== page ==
Kenneth & Judith Arkwright

Arron Arntzen

Rebe Atlas

Phillip & Mary Bairstow

Steven & Joanne Baitz

Barrie Baker

Christine Baker

Shane Baker

Bernard & Jackie Barnwell

Vanessa Barrable

Shirley Barraclough

Lisa & Glenn Barrett

Berwine Barrett-Lennard

Peter Bath

Noelle Beasley

Ingrid Berchem

Michael & Nadia


Ann Beveridge

Eric Bew

Eileen Bibby

Minnie Biggs

Lea Bingemann

John & Sue Bird in memory of Penny Bird

Jane Blanckensee

Davilia Bleckly

E & G Bourgault in memory of Betty Sagar

Diane & Ron Bowyer

Judith Brown

Christine Burson

David & Pat Bussard

Ann Butcher & Dean R Kubank

Jennifer Butement

Kevin Button & Susie Lim

Maria Caesar

R & R Cant

Nanette Carnachan

Joan Carney

Dr Charlene Caspersz & Dr Rob Will

S Barea Castillo

Philip & Frances Chadwick

Renate Chandler

Tim & Claire Chapman

Grant & Catherine Chappelle

Diane Christensen

Roger Clarnette

Mark Clifton

Shirley Cohen

Chris & Swee See Colton

Rev Des Cousins

Dr Christopher Cook & Ms Elise Chong

Norah & Roger Cooper

Nancy Cotterell

Glenn Coughlan

Pru Cowan

Carole & John Cox

Penny & Ron Crittall

Natalie Cullity

Keith & Suzanne Cundale

Brett Davies

Gary & Judith Davis

Hanneke & Jop Delfos

Alma Della Marta

Ray & June Delmenico

Elizabeth Dempsey-Lees

Daphne Devenish in memory of Bruce Devenish

Jilyan Dingle

Patricia & Roy Done

Beth Duncan

Camron Dyer

Christine Eilon

Patricia Elder

Pamela Eldred

Maxine & Bill Farrell AM

Susan & Gavin Fielding AM

Sue & Paul Fisher

Owen & Judy Fletcher

Mr & Mrs J & J Forgan

Archa Fox & Charlie Bond

John & Margaret Freeman

Margaret Furphy

Rony Gabbay

Margaret Gadsdon

Jennifer & Stephen


Dr Rhona Giles

Beth Gow

Anne Gray

Gwenyth Greenwood

Nola Gregory

Bob & Jenny Greig

Sonia Grinceri & Paula Watt

Barbara Haddy

Dr Roland Haehnel

Michael & Helen Hawkins

Shona Hall

Jean Hamory

Rosalind Hampton & David Dodd

Alan Harvey & Dr Paulien de Boer

Theresa Harvey

Siew-Mung Ho

Deidre Hodby

Dr Annette Holland

Ida Holt

Alfred Huis

Lorna Hurst

Leif Jamvold

John Jarvis

Elinor Jenkins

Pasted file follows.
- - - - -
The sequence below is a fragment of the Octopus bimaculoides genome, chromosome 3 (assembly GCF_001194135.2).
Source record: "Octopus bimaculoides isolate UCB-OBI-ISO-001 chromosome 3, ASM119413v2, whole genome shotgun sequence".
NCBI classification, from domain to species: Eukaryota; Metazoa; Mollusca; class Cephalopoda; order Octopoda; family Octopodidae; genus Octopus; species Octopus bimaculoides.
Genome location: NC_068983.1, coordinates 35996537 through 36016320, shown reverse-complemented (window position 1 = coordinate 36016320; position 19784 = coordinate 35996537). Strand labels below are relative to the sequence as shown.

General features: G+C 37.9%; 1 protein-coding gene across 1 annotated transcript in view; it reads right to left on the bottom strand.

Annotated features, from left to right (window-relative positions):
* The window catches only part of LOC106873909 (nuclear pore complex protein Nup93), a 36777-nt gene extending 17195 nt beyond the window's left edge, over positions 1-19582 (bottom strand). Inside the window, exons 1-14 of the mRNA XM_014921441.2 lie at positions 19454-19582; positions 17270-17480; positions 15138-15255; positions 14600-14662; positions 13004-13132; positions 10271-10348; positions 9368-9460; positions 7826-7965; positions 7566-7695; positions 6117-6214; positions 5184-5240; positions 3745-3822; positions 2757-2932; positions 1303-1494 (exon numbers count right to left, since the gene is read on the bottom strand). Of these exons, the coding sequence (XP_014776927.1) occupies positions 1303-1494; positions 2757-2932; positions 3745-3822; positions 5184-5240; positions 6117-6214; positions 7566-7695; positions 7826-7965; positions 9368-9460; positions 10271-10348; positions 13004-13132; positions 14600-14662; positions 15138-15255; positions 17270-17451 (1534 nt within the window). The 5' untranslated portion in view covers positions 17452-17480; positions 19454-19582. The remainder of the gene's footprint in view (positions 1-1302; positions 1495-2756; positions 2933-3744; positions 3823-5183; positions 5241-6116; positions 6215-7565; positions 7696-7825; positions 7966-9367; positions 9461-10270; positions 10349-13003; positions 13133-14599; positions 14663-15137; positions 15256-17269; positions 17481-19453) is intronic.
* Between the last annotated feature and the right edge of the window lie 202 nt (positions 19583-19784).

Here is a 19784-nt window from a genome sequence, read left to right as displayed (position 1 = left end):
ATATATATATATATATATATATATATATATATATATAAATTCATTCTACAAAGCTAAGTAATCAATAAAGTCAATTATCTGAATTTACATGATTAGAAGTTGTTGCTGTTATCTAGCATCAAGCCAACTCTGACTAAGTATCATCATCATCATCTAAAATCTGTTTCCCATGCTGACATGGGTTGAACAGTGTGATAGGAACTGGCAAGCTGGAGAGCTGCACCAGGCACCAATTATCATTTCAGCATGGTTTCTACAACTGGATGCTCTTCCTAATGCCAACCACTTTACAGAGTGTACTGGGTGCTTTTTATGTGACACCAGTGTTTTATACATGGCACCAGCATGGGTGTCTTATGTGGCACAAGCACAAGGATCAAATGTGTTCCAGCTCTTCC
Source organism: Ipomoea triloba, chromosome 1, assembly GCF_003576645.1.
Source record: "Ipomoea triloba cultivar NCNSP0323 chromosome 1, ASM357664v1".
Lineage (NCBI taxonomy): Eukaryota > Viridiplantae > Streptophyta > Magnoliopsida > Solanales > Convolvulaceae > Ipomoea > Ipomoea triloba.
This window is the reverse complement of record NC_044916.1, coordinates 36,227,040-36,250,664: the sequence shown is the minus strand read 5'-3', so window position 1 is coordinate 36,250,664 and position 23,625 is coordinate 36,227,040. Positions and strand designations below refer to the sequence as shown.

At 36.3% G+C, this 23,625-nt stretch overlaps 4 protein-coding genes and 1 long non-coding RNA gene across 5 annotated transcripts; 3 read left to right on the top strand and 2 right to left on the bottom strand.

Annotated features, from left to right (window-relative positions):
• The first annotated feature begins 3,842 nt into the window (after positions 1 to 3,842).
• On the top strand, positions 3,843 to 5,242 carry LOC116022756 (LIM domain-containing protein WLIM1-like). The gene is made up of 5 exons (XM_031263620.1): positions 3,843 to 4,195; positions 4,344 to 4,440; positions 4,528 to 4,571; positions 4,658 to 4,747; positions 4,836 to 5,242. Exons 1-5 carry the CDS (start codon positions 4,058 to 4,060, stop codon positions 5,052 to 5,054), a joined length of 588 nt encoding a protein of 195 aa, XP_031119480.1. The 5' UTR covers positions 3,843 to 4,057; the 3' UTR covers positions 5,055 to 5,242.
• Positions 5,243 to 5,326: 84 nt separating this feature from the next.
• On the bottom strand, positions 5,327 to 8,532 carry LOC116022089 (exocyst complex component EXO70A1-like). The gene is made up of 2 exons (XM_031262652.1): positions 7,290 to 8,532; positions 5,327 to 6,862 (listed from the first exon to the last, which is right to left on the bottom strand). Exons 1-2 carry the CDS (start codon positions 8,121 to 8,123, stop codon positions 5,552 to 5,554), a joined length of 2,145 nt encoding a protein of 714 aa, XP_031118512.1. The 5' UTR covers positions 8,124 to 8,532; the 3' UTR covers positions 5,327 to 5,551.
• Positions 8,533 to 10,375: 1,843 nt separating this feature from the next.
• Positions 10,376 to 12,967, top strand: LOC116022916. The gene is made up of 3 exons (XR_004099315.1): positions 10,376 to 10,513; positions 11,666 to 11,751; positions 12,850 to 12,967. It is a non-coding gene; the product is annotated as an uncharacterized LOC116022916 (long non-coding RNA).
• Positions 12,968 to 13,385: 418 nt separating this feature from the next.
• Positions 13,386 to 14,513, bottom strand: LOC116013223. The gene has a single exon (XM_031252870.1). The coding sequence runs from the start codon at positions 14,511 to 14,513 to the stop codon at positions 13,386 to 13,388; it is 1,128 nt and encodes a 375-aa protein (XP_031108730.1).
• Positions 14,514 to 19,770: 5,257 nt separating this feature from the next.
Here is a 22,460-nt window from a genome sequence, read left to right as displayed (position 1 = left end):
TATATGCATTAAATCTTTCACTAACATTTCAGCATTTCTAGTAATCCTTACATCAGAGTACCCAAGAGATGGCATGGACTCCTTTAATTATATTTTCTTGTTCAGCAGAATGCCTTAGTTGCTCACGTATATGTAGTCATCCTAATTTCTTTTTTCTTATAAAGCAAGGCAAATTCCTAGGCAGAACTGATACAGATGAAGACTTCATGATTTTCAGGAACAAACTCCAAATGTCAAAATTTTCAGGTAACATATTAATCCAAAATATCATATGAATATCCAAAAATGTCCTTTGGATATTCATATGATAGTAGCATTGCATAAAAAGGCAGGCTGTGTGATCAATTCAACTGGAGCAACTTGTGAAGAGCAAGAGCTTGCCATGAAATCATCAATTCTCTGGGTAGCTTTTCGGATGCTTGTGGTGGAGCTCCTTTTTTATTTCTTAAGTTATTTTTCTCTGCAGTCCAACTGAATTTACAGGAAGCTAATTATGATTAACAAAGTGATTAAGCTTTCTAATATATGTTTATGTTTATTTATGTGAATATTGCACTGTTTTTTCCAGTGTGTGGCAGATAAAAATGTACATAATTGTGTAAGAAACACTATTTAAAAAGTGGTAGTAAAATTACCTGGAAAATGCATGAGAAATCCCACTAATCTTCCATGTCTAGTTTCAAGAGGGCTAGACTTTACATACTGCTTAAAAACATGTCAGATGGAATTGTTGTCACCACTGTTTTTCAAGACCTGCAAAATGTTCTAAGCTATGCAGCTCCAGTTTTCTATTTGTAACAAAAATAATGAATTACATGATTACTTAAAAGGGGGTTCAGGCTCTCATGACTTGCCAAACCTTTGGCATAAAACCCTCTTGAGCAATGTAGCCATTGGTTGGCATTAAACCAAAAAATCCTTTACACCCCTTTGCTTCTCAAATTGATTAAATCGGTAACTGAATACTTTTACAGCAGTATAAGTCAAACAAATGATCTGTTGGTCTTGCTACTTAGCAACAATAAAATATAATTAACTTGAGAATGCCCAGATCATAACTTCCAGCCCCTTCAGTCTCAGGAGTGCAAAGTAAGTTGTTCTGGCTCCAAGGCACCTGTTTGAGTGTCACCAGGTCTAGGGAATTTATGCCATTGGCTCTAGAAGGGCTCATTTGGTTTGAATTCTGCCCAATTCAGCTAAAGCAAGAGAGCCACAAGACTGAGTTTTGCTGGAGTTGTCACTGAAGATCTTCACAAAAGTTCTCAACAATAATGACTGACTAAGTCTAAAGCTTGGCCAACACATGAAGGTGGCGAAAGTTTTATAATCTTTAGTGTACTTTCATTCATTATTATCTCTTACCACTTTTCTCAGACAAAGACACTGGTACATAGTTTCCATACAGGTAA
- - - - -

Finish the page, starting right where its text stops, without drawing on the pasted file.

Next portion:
Lynn & Michael Jensen

Tim Johnson & Nat Shulman

Sally Johnston

Leah Joseph

Dr Susan Joubert

Kevin & Elissa Karlson

Dr Ursula Kees

B M Kent

Kerry Kerr

Leonie Kirke

Dr Elena Krylova

John Kusinski & Ann Motherway

Darryl & Jacky Lacey

Yvonne Lamble

Louis & Miriam Landau

Joelle Larsen

Dr Hoh Peng Lee

Rosalind Lilley

Dr Warren Lilleyman

Ruth Lilly

Dr George Lipton

Beverley Lockley

Mary Ellen in memory of Kerensa

Robyn Main

Dr John Male

Oliver & Sophie Mark

Dr Marie Martin

David Maynier

Diana McArthur

John McDonald

Dennis & Maureen McKay

Donna & Peter Millington

Patricia & Kevin Morgan

Louis Mostert

Margaret & Bruce


Michael Murphy

G & I Nicholas

Phuong Nguyen

Mary O’Hara

Marjan Oxley

Valetta Parr

Heather Passmore

Dr John Pearce

Bev Penny

Prof Suvendi Perera

Anne Pickard

Deborah & David Piesse

J Pinnow

Frank & Valda Pitman

Julienne Prendergast

Alan & June Prouse

Laura Raiter

Eveline Read

Graeme Reynolds & Lesley Parker-Reynolds

Shirley Ridgwell

Kim & Annemarie


Alison Robins

Leigh Robinson & Deborah Gellé

Nigel & Dr Heather Rogers

Chris & Serge Rtshiladze

Thelma Same

Veronica Sass-Nielsen

Esther Schenberg

Elizabeth Scott

Margaret & Roger Seares

Maureen Sellick

Sarah Seymour & Evan Eble

The Sherwood Family

Rory & Susan Shiner

Graham Simpson

Paul & Margaret Skerritt

Hendrik Smit

Helen Smith OAM

Kevin Smith

Margaret & John Solosy

Dr Louise Sparrow

Cisca Spencer